Daylilies (Hemerocalis spp.) are perennial flowering plants that are commonly grown simply because they require little care. Although each flower lasts only a day, daylilies are prolific bloomers so there will always be color on the plant during the blooming season. Plant your daylilies in masses, borders or just where you need a pop of color. Daylily hardiness depends upon variety, but they are generally hardy to U.S. Department of Agriculture Zones 3 through 10.
Grow your daylily in full sun. Although the plant can grow in partial shade, it does not flower as well without six hours of sun per day.
Keep the soil slightly moist at all times. Keep an eye on it during particularly hot days and water if the soil begins to dry.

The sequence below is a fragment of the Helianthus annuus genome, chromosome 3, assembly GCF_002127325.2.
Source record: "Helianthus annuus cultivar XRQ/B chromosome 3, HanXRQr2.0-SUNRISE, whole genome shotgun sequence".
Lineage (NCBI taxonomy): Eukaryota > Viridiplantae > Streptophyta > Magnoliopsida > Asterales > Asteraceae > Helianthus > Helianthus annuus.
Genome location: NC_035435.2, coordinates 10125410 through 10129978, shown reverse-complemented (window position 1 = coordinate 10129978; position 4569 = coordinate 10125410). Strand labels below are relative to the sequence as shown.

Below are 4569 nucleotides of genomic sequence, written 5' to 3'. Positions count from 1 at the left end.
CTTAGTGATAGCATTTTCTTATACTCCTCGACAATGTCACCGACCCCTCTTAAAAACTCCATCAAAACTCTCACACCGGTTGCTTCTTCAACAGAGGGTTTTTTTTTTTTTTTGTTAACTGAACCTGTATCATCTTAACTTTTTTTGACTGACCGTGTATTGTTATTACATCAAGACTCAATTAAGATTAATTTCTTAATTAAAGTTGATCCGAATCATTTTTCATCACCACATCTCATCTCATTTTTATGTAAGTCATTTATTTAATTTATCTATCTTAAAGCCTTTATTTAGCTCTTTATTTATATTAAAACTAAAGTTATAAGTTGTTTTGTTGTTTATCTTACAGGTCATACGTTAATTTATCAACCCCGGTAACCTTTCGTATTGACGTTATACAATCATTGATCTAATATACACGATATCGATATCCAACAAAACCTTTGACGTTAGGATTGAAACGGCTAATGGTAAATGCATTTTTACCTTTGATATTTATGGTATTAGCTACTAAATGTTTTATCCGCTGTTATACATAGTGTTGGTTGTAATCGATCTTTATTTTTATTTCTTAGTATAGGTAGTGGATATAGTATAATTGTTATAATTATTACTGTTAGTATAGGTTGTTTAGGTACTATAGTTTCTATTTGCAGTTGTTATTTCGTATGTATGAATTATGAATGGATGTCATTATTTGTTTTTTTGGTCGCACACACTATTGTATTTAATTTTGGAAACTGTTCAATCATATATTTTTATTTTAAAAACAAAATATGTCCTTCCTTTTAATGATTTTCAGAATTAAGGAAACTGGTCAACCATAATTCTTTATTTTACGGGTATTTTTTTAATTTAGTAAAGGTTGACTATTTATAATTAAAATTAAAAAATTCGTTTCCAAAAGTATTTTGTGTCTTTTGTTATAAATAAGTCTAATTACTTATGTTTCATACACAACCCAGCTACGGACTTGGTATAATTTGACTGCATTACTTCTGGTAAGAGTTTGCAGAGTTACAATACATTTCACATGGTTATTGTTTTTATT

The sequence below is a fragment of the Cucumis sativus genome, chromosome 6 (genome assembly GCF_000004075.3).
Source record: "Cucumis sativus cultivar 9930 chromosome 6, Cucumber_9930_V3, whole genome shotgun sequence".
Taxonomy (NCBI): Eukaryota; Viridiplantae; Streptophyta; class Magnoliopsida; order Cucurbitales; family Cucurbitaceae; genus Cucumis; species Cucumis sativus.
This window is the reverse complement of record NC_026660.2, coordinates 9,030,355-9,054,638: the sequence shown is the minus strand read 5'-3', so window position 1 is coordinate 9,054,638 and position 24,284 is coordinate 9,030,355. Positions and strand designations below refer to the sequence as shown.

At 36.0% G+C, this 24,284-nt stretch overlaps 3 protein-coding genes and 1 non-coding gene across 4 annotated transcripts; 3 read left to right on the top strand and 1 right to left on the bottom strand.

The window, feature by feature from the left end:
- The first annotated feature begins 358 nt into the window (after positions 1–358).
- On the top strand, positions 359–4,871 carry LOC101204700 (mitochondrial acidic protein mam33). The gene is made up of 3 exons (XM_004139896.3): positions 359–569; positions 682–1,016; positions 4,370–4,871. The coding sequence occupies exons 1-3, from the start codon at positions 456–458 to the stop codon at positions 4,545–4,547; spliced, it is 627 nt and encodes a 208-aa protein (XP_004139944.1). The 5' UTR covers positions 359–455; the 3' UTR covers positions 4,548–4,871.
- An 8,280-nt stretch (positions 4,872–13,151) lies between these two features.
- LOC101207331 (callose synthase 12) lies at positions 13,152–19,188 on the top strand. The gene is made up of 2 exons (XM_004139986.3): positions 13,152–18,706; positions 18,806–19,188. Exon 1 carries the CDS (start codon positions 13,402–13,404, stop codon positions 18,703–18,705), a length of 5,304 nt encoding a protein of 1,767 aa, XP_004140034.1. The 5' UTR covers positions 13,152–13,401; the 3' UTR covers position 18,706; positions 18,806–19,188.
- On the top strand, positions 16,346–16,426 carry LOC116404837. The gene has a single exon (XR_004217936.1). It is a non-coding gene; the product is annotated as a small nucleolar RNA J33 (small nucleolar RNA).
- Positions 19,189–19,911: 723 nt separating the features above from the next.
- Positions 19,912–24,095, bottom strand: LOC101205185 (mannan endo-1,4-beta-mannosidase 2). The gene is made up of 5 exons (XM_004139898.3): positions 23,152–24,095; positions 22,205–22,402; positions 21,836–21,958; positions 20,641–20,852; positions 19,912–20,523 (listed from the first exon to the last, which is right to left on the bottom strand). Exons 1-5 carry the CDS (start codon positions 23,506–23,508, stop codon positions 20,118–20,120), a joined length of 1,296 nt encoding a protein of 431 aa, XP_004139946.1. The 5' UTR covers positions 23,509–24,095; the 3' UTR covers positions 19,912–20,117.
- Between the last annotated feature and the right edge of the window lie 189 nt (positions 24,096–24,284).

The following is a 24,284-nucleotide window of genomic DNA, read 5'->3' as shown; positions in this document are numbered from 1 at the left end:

Work 1 inch of peat moss into the top inch of soil around the daylily to help acidify the soil.
Perform spring maintenance by removing dead and dying foliage. Pull all weeds from within a 2-foot radius of the daylily. Rake up all debris and last season’s mulch. Apply a 2-inch layer of compost to the soil and spread it around the daylily.
Add a 3-inch layer of mulch to the soil in the summer. Keep the mulch at least 5 inches from the base of the plant and spread it in a 1-foot radius around the plant.
Cut off seed pods as they form. This prompts the daylily to produce more flowers the following season.
Check the daylily for signs of aphids. These small green insects gather in clusters, usually on the undersides of leaves and on buds. Use an insecticidal soap, according to label directions.